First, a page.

Instead, this is a glorious peek at the history of rural England, a wonderful read packed with information about the housing, social scene, class system, rural customs and some stories of local people. But it is not anything like the television series and those hoping it will be as accessible are in for a disappointment - in fact 2 friends who were eager to read it both gave it back after failing to get engrossed in what they hoped would be a bumper work of fiction.
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7 of 7 people found the following review helpful
5.0 out of 5 stars For Nostalgics, 17 Feb. 2009
By 
M. Phillips (Bahrain) - See all my reviews
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This review is from: Lark Rise to Candleford: A Trilogy: "Lark Rise"; "Over to Candleford"; "Candleford Green" (Paperback)
An enchanting fictionalised autobiography, covering the author's childhood in late 19th century rural England, and her move in young adulthood to one of the growing towns. I have read it several times, and bought this edition as a gift for a friend.
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6 of 6 people found the following review helpful
5.0 out of 5 stars iIlustrated Lark rise, 8 Nov. 2009
By 
julia (Stow on the Wold, United Kingdom) - See all my reviews
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this is a wonderfully presented book and a nice addition to the bookshelf of anyone who has seen the TV show. It selects the best passages of the original 3 volume work with suitable pictures. A bit nostalgic perhaps but then so is much of our romantic notions of history.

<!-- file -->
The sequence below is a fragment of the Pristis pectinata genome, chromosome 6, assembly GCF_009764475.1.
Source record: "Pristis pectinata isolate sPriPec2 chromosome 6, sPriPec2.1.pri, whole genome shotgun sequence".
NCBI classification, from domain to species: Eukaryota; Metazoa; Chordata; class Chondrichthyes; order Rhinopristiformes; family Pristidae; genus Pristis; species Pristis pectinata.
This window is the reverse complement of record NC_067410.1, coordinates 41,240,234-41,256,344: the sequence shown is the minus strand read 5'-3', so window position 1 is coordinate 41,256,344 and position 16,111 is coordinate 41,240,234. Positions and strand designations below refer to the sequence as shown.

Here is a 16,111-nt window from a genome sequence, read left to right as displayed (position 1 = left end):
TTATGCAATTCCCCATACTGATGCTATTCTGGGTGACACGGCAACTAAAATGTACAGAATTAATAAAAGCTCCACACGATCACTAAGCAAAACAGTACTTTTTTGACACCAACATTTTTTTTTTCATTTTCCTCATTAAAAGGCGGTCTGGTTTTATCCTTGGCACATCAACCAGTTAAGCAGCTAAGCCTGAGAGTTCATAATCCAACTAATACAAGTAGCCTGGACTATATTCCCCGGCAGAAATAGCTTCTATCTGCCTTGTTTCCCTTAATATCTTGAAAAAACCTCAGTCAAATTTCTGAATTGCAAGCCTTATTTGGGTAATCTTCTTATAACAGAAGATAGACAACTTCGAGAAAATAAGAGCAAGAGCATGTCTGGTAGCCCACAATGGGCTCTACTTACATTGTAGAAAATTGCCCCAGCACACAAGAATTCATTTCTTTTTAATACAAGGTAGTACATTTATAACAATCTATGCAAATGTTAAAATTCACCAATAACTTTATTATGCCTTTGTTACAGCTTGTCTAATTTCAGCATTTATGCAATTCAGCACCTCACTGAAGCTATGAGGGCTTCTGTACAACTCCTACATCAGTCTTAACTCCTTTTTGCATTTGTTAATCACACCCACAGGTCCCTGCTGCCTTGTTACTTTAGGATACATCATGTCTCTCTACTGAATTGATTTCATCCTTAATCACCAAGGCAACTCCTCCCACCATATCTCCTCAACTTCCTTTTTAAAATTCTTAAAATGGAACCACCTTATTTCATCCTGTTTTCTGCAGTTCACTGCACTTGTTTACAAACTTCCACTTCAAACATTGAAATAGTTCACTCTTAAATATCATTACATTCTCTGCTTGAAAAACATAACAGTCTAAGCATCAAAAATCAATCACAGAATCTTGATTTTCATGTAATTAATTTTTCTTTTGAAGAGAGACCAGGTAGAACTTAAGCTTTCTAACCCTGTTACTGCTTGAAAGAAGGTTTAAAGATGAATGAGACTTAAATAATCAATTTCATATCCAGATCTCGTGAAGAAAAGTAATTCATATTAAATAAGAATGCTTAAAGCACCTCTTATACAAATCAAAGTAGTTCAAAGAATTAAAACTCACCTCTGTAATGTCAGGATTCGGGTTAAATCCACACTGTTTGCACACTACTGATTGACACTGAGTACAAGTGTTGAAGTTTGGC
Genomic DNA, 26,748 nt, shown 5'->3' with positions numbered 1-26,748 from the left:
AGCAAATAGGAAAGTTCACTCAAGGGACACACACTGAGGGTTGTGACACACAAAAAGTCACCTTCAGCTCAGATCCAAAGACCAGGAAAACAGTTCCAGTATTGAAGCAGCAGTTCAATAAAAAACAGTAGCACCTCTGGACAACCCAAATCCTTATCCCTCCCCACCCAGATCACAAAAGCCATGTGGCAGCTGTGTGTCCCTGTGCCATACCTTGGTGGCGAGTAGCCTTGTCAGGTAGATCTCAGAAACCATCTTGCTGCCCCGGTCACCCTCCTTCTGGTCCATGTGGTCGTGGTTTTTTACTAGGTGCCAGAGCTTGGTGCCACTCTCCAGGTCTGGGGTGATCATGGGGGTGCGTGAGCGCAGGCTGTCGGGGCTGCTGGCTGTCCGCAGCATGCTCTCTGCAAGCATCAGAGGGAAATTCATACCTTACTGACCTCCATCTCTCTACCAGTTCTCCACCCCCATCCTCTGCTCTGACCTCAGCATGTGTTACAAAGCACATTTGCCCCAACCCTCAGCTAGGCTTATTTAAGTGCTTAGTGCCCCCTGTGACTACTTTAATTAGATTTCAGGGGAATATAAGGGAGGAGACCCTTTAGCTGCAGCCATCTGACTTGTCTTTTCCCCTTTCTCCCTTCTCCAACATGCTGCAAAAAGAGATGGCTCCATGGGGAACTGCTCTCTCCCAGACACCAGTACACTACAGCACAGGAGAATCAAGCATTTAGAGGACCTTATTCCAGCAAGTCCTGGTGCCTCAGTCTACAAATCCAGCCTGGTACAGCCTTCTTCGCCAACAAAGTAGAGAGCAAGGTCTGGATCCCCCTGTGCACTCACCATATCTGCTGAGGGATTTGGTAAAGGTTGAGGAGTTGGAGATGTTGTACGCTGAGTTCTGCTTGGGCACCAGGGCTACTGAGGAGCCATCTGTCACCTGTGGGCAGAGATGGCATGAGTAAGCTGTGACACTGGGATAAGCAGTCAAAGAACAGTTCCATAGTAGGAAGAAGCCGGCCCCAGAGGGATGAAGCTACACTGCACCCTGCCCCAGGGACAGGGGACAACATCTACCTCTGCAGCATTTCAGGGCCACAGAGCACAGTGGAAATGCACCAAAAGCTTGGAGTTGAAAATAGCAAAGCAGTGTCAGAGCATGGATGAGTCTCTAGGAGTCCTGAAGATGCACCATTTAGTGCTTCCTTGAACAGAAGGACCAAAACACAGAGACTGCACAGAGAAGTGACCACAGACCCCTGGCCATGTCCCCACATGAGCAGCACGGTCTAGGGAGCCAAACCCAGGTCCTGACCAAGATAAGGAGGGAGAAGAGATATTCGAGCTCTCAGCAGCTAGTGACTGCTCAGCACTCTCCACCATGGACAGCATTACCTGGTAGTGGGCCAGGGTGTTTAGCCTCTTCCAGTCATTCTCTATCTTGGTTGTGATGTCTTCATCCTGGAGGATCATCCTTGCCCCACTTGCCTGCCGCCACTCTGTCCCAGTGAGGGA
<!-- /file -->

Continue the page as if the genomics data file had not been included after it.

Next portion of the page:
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5 of 5 people found the following review helpful
5.0 out of 5 stars larkrise trilogy, 13 Feb. 2010
By 
M. J. Young "Emjaywye" (Brummagem UK) - See all my reviews
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This review is from: Lark Rise to Candleford: A Trilogy: "Lark Rise"; "Over to Candleford"; "Candleford Green" (Paperback)
The true story behind the TV series. Much more real and less plastic/mushy than TV. A really good read, and the true story of how the ordinary people of this country existed just over 100 years ago.
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4 of 4 people found the following review helpful
5.0 out of 5 stars lark rise, 21 July 2009
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This review is from: Lark Rise to Candleford: A Trilogy: "Lark Rise"; "Over to Candleford"; "Candleford Green" (Paperback)
This is not the TV series, so do not expect the BBC version. This is a semi-autoboig social historical document of immense importrance. However the charicters are familier as seen in the tv account. A very good read for the reader, historian, and for those who want to see how everyday experiances can by used by an author.
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4 of 4 people found the following review helpful
5.0 out of 5 stars Lark Rise to Candleford : A Trilogy by Flora Thompson, 11 Mar. 2011
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This review is from: Lark Rise to Candleford: A Trilogy: "Lark Rise"; "Over to Candleford"; "Candleford Green" (Paperback)
This really is an utter joy to read. The recent TV series is excellent and really portrays the book well - however, it cannot compare with all the wonderful, descriptive passages in the book.
This is a time machine! Transport yourself back to a time when yes, times were very hard for a lot of people but the sense of community was far greater than today. What a treasure!
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Lark Rise to Candleford: A Trilogy: "Lark Rise"; "Over to Candleford"; "Candleford Green"